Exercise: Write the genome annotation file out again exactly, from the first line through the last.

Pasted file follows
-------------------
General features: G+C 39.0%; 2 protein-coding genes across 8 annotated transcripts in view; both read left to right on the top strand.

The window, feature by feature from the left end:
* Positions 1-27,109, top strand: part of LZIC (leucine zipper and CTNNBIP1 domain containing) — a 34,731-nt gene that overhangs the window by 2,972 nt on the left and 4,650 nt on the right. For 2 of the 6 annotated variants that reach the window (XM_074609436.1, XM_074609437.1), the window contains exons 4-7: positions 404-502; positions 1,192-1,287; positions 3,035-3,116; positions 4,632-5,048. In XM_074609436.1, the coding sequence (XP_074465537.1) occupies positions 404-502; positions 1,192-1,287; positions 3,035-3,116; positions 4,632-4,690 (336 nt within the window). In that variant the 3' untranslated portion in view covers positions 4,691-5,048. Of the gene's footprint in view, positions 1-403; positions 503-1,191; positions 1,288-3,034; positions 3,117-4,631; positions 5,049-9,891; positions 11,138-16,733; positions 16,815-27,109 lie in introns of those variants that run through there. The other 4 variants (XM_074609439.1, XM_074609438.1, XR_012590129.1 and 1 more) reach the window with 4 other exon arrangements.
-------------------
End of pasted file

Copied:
General features: G+C 39.0%; 2 protein-coding genes across 8 annotated transcripts in view; both read left to right on the top strand.

The window, feature by feature from the left end:
* Positions 1-27,109, top strand: part of LZIC (leucine zipper and CTNNBIP1 domain containing) — a 34,731-nt gene that overhangs the window by 2,972 nt on the left and 4,650 nt on the right. For 2 of the 6 annotated variants that reach the window (XM_074609436.1, XM_074609437.1), the window contains exons 4-7: positions 404-502; positions 1,192-1,287; positions 3,035-3,116; positions 4,632-5,048. In XM_074609436.1, the coding sequence (XP_074465537.1) occupies positions 404-502; positions 1,192-1,287; positions 3,035-3,116; positions 4,632-4,690 (336 nt within the window). In that variant the 3' untranslated portion in view covers positions 4,691-5,048. Of the gene's footprint in view, positions 1-403; positions 503-1,191; positions 1,288-3,034; positions 3,117-4,631; positions 5,049-9,891; positions 11,138-16,733; positions 16,815-27,109 lie in introns of those variants that run through there. The other 4 variants (XM_074609439.1, XM_074609438.1, XR_012590129.1 and 1 more) reach the window with 4 other exon arrangements.